“Typically, what we’re seeing right now are mature adult plants,” Kaluza said. “It’s a biennial plant. It sprouts from seed. The first year, it starts as a very small rosette. It’s very innocuous looking. It’s low-growth vegetation. It sends down a deep taproot and overwinters. The second year is what you have now.

“Whatever this was, it probably got into the watershed, well, at least a year ago, maybe the spring of 2019. It could have been brought in by mowing equipment that is used by the county, or maybe it has just been carried downstream, because there are infestations in Oakland County, which is upstream.”

DeLisle said poison hemlock “also shades out native forest ground cover habitat if left untreated.” It spreads quickly in areas where the ground is disturbed and enjoys heavy clay soils and wet backyards.

“Infestations also occur along roadsides, field margins, ditches, marshes, meadows and low-lying areas, but poison hemlock prefers shaded areas with moist soil, or heavy clay,” DeLisle said.

Experts advise against mowing over poison hemlock and thus splattering its toxic sap all over the place without the proper protective gear. Burning it is also not recommended, as even the vapor or fumes of cut stems can reportedly cause respiratory injury.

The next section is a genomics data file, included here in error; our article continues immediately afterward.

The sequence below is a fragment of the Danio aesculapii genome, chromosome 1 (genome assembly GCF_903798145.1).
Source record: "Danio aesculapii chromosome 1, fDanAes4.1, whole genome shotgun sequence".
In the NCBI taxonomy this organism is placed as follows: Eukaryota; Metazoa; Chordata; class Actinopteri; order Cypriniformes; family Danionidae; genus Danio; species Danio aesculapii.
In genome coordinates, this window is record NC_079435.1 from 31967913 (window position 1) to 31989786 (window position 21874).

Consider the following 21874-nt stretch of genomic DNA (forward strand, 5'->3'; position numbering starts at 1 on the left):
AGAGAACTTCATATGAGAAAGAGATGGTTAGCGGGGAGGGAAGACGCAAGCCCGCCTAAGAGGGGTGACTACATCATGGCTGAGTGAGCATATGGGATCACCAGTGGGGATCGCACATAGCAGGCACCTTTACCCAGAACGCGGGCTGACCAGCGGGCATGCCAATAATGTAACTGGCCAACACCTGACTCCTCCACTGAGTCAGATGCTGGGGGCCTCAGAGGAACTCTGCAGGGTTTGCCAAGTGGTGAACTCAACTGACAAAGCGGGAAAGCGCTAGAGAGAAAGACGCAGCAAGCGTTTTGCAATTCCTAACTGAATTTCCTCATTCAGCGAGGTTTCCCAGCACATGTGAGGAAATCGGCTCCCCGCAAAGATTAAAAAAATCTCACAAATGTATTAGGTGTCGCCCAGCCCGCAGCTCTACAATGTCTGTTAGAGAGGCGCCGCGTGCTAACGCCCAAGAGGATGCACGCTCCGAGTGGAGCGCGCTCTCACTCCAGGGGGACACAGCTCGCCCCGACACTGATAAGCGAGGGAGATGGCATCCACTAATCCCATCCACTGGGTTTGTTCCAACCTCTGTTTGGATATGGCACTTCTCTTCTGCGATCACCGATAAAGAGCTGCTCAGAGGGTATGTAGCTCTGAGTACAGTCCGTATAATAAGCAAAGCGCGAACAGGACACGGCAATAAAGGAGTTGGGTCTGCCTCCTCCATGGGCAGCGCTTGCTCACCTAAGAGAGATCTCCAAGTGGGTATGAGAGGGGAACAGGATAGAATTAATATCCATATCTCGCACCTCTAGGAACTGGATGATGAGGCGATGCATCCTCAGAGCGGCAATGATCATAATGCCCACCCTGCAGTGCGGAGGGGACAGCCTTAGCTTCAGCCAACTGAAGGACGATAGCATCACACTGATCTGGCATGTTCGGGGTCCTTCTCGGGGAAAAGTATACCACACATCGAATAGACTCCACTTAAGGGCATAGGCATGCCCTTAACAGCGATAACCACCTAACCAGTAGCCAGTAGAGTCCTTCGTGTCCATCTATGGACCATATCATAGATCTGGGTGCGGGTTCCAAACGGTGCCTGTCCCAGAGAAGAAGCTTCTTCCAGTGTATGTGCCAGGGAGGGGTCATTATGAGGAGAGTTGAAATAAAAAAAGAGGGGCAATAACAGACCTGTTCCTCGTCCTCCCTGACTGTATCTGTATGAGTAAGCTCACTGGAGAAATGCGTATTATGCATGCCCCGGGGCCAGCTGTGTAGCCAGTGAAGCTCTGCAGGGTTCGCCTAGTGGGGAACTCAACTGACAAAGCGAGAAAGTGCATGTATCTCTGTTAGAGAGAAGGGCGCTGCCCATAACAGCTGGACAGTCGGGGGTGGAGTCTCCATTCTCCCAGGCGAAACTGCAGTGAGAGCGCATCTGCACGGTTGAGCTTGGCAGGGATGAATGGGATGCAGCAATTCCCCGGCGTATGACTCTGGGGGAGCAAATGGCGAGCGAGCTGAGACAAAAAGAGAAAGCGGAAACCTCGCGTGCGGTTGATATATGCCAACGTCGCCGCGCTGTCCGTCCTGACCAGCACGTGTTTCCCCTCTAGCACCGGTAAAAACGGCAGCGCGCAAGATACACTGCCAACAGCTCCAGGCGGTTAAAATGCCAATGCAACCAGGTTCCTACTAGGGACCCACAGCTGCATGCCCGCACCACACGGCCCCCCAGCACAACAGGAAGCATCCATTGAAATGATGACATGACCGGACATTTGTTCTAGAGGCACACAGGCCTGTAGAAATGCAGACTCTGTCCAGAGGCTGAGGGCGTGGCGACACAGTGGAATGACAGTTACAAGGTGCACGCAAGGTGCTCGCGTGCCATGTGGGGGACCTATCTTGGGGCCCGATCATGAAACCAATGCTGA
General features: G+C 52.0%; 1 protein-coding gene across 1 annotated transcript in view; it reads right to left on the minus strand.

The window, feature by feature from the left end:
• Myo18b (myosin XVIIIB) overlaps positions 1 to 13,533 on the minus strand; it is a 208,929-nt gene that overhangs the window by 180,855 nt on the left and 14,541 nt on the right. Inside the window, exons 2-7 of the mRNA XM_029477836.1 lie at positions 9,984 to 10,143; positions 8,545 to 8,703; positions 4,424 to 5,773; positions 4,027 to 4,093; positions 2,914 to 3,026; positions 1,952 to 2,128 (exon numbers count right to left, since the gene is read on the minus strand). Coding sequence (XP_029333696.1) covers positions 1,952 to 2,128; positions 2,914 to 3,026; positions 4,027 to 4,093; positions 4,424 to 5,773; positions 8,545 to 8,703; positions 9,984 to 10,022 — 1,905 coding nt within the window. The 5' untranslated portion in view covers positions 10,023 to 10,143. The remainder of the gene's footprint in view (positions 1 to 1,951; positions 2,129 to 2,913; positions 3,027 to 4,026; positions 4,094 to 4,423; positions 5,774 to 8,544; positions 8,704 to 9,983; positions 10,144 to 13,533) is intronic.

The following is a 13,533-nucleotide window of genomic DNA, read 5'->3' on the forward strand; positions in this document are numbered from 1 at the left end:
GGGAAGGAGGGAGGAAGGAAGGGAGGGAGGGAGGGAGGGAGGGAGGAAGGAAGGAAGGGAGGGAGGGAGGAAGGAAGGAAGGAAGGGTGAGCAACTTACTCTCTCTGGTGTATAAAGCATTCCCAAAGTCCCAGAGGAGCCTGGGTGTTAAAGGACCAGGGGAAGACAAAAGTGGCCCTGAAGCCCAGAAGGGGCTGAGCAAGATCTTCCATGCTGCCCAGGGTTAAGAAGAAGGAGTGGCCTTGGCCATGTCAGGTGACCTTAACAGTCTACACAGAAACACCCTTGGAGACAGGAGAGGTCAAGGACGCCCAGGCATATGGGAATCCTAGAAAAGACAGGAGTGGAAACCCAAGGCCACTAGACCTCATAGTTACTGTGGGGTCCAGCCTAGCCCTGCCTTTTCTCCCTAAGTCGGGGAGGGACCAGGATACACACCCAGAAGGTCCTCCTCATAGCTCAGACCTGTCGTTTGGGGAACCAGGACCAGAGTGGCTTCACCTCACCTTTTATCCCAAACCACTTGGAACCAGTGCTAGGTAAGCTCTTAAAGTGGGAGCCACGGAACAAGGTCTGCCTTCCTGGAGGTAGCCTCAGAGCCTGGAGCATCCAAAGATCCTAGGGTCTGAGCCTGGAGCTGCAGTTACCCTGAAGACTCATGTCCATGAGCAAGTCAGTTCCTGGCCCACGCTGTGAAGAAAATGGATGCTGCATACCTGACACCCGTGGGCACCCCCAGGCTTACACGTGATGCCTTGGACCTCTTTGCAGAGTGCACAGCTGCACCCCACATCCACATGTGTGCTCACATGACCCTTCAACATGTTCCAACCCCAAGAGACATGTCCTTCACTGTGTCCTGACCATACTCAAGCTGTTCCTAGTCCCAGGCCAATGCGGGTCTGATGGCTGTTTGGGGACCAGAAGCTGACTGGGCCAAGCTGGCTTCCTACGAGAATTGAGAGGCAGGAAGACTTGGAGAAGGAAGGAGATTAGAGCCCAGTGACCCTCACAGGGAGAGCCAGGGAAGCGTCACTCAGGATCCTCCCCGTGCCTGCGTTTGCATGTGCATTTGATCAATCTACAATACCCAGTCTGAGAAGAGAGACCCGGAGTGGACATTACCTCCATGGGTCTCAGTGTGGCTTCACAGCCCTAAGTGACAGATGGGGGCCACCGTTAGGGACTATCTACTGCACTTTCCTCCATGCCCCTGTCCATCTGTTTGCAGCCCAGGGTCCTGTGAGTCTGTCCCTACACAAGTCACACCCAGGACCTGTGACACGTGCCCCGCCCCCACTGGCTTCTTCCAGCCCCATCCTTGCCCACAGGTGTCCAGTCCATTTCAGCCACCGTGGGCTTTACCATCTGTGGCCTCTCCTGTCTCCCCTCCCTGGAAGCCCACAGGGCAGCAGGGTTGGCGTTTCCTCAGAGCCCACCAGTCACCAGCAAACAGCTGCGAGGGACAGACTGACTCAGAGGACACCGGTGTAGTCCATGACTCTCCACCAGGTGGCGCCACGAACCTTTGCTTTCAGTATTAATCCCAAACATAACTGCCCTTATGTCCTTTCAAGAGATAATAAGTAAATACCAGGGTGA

“Mowing it down is not going to eradicate it. It’s going to come back next year,” Kaluza said. “The best way to treat it is with herbicides.”

Of course, that presents a problem where the plant is thriving — on the banks of the Red Run.

“I’m hearing that herbicide is effective when it can be utilized without impacting the water,” Kaluza said. “If you can get it in the spring, it’s very effective. The only other method is mechanical removal. Take out the root vegetation.

“It’s not going to be easy,” Kaluza said.

Warren’s EAC was formed under the administration of Warren Mayor Jim Fouts, and the volunteer committee reports to his office. The group interfaces with city departments to offer insight on anything related to the environment.

Kaluza said the group has reached out to various groups, including the local department of public works and parks staff, the Clinton River Watershed Council and the Oakland County Water Resource Commission in an effort to raise awareness among those tasked with maintaining the banks of the Red Run, which begins in Royal Oak, flows through Warren and joins the Clinton River in Sterling Heights before eventually emptying into Lake St. Clair.

Much of the area is also accessible to the public. In an emailed bulletin, Kaluza cautioned anyone who accesses the banks of the Red Run near the Warren Community Center or Eckstein Park, on either side of Mound Road north of Chicago Road. Those who own property along the Red Run, those who operate businesses there and pedestrians on overpassses should also be mindful of the potential presence of the plant.

“This poison hemlock tends to move with the water,” Kaluza said. “Anybody downstream should be concerned, as well.”

In the event of suspected ingestion or exposure involving people or pets, contact the state’s poison control center at (800) 222-1222. For a medical emergency, call 911.